On arrival it turned out that most of the available funds had been spent on the new herbarium building. However, eventually, a substantial donation of £50,000 was received from the Combined Oil Industry, who were looking to donate money to the environment, and this enabled the irrigated areas and the pond to be created.
Right from the start the Garden was divided up by Tom into the various ecological zones we know today, largely in accordance with the topography of the area, the existing vegetation and the availability of water. For example, an area with msasas formed the basis of the savanna section and the forest section was created in the most degraded open areas, its size being determined by the supply of water from the boreholes.
Tom’s ideas were to consider both the aesthetic appearance and the science and not to compromise on either. The Garden took time for the trees to mature and the forest section took until the 1980s and 1990s to become a significant forest.
Throughout this period, Tom was not idle in his spare time and acquired further qualifications culminating in a degree from the University of London in 1972. In 1975 he became head of the Herbarium and Botanic Garden.
During the bush war, Tom was asked by the army to plant barriers of spiny plants and he had a huge nursery at Victoria Falls at which Acacia ataxacantha was grown in large quantity. Tom recalls that the men he was given by the army to plant the trees were not interested and he ended up doing much of the physical labour himself.
He retired as Head of the Herbarium and Botanic Garden in 1992 but subsequently was retained as a consultant at the Garden advising on some significant European Union donations in the period up to 1997. He also was awarded an honorary doctorate.
Earlier, from 1985, he had taken jobs as a consultant in Environmental Impact Assessments and as a landscaper (for example at hotels at the Victoria Falls) and he has continued in these roles up to the present day. Only last year he was still involved in strenuous and physically demanding work in Gona-re-Zhou National Park. Tom admits that he has published relatively little. Probably his most important work has been on the classification of the vegetation of Zimbabwean forests.
Tom has had an extensive involvement with the Tree Society over a long period of time. For many years, he led a walk each month in the Botanic Gardens at which he would attempt to educate the Society on a particular family or genus. What a fabulous living collection we have, which enables us to see live plants all the species of, say, the genus Grewia. Tom also came with us on at least three major outings: Gona-re-Zhou, Eastern Highlands Tea Estate and Nyanga, at the last one of which he managed to get us lost in dense and difficult vegetation.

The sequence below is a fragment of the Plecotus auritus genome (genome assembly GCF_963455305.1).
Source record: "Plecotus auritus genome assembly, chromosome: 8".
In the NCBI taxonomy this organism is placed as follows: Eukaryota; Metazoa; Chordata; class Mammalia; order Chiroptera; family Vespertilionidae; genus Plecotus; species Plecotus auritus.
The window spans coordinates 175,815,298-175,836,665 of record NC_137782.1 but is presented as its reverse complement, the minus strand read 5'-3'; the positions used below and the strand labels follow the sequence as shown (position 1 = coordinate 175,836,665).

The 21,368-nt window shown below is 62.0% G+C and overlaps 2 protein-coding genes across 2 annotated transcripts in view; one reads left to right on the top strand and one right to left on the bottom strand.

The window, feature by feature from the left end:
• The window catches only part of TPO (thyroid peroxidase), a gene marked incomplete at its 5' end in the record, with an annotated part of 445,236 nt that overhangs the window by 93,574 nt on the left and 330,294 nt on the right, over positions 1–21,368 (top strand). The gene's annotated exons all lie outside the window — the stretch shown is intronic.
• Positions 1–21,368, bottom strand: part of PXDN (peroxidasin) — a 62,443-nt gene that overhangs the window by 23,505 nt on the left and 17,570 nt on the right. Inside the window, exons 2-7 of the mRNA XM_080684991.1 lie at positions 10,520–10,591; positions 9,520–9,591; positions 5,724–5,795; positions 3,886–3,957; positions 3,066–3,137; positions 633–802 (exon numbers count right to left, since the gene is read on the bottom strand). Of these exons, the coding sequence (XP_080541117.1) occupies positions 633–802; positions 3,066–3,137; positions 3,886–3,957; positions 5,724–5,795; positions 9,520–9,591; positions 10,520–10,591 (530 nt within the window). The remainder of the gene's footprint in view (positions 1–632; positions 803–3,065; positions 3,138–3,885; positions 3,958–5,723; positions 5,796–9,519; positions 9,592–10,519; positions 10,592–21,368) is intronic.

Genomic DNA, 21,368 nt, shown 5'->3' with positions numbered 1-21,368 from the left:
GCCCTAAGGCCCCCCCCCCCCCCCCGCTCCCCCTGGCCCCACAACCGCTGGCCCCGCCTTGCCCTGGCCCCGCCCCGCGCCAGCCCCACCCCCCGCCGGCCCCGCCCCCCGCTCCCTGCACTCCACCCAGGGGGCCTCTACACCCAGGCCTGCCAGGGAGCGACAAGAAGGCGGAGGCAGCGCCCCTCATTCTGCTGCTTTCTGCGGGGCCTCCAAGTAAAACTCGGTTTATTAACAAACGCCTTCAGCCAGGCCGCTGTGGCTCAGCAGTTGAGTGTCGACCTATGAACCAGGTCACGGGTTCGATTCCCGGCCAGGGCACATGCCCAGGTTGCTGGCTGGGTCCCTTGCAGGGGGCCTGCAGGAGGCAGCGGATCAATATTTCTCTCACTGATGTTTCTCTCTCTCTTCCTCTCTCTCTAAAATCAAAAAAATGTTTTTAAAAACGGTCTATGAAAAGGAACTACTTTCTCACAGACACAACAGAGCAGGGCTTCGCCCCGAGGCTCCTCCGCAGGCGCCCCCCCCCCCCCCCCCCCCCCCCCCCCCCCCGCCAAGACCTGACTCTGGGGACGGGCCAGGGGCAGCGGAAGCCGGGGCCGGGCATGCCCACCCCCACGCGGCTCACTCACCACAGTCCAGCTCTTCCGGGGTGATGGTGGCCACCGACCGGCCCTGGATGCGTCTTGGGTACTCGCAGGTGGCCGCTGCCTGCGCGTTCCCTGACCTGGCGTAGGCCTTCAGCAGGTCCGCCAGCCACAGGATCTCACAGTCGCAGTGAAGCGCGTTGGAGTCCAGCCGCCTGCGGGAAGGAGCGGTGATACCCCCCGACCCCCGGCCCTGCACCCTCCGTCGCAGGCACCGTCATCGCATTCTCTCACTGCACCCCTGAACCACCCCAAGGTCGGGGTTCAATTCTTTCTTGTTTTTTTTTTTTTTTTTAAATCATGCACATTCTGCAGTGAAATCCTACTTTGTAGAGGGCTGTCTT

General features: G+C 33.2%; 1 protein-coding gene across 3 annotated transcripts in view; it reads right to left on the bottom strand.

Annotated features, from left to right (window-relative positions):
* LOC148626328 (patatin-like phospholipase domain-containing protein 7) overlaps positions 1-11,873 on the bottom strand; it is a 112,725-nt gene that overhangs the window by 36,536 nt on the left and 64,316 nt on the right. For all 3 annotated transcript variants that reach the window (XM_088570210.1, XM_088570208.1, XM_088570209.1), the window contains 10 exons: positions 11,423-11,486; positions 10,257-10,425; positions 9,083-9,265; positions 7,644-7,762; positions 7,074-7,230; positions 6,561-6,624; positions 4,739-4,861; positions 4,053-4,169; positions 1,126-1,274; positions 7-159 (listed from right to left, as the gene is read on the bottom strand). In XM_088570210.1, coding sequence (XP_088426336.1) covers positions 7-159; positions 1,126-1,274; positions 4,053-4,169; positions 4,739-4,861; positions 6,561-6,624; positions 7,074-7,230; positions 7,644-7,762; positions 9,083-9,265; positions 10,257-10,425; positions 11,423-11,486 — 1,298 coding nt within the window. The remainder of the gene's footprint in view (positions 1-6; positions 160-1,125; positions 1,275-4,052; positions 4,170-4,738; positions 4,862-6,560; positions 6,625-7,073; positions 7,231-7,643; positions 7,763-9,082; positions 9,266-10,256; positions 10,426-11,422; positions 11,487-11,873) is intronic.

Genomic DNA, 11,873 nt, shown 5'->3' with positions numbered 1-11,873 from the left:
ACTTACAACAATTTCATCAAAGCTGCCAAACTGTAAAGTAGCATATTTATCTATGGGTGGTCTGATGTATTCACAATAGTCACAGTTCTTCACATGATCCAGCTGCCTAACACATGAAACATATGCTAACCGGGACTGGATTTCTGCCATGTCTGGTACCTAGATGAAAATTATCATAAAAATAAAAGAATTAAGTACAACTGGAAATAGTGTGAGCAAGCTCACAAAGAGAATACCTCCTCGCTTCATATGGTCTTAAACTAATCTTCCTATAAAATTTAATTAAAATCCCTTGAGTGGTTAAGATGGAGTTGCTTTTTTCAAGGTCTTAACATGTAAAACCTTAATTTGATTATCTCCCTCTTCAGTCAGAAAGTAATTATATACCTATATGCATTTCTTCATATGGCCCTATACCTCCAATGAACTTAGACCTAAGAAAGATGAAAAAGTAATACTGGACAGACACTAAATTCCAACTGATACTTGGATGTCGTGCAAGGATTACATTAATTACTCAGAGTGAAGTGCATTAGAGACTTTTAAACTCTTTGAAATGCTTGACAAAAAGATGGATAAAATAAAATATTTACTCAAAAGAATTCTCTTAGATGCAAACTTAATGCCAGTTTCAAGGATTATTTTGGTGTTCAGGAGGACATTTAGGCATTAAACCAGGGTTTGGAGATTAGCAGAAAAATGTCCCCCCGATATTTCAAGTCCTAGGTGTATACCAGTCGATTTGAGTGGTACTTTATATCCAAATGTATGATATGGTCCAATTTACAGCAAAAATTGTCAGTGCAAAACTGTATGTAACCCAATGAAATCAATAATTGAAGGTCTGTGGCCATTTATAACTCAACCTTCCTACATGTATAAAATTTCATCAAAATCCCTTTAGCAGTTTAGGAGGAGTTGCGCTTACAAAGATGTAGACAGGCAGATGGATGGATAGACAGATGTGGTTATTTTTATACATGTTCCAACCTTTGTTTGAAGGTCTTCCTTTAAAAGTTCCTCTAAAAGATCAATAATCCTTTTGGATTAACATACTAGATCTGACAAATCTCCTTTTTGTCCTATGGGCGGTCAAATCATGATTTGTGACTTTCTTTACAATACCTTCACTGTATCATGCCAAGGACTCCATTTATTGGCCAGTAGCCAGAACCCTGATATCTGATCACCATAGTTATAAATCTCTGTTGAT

For me, one of Tom’s greatest gifts is to be able to “read” a habitat – this might be a patch of forest or woodland (or indeed grassland or any other habitat) and to be able to interpret what we are seeing. Is the forest in a pristine or primary state or is it secondary vegetation much affected by man.
I had the good fortune to visit Madagascar in 2010 and do a week-long tour with Tom which took us from the capital through degraded grassland, forest and later increasingly dry zones finishing in some extraordinary dry forests on the east coast. Even there, in an unfamiliar environment, Tom was able to analyse and explain the vegetation that we were seeing.
Tom was always a welcome and stimulating visitor to our home when Jenny and I lived in the Lowveld. We loved the Lowveld’s trees, especially the riverine species along the rivers. Tom patiently identified them for us, and explained how they fitted into the Lowveld’s rich plant communities. In so doing, he fostered in us a life-long fascination in the local trees.
He was one of the most enthusiastic people we ever met. He was a fund of knowledge, and enjoyed sharing it with anybody who was interested. In addition to his passion for his subject – distribution and ecology of woody plants – he was possessed of several interesting attributes.
On one of our first trips into the Lowveld bush he spied a small plant on the skyline, right at the top of a steep gomo. He was out of the Land Rover in a flash, ran up the kopje at an unbelievable speed, and returned speedily, without raising a sweat, and well satisfied, with a prized specimen. What unbelievable energy!